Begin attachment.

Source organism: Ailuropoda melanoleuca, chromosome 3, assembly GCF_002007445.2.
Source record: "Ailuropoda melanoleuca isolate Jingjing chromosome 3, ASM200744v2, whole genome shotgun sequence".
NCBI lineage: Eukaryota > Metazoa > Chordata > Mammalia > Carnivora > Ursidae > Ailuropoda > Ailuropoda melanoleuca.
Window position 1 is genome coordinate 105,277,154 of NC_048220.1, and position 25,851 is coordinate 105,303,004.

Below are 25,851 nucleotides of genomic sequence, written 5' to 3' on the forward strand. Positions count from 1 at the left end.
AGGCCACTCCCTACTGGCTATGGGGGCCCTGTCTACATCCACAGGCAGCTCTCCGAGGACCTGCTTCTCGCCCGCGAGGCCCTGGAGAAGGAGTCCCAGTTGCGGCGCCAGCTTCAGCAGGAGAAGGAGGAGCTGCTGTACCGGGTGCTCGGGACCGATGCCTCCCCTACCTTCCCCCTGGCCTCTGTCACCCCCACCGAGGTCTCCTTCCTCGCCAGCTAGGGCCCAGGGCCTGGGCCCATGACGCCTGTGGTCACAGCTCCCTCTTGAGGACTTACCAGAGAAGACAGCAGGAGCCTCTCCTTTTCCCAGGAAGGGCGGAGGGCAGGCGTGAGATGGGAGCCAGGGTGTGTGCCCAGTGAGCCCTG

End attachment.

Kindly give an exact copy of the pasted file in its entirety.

Source organism: Ailuropoda melanoleuca, chromosome 3, assembly GCF_002007445.2.
Source record: "Ailuropoda melanoleuca isolate Jingjing chromosome 3, ASM200744v2, whole genome shotgun sequence".
NCBI lineage: Eukaryota > Metazoa > Chordata > Mammalia > Carnivora > Ursidae > Ailuropoda > Ailuropoda melanoleuca.
Window position 1 is genome coordinate 105,277,154 of NC_048220.1, and position 25,851 is coordinate 105,303,004.

Below are 25,851 nucleotides of genomic sequence, written 5' to 3' on the forward strand. Positions count from 1 at the left end.
AGGCCACTCCCTACTGGCTATGGGGGCCCTGTCTACATCCACAGGCAGCTCTCCGAGGACCTGCTTCTCGCCCGCGAGGCCCTGGAGAAGGAGTCCCAGTTGCGGCGCCAGCTTCAGCAGGAGAAGGAGGAGCTGCTGTACCGGGTGCTCGGGACCGATGCCTCCCCTACCTTCCCCCTGGCCTCTGTCACCCCCACCGAGGTCTCCTTCCTCGCCAGCTAGGGCCCAGGGCCTGGGCCCATGACGCCTGTGGTCACAGCTCCCTCTTGAGGACTTACCAGAGAAGACAGCAGGAGCCTCTCCTTTTCCCAGGAAGGGCGGAGGGCAGGCGTGAGATGGGAGCCAGGGTGTGTGCCCAGTGAGCCCTG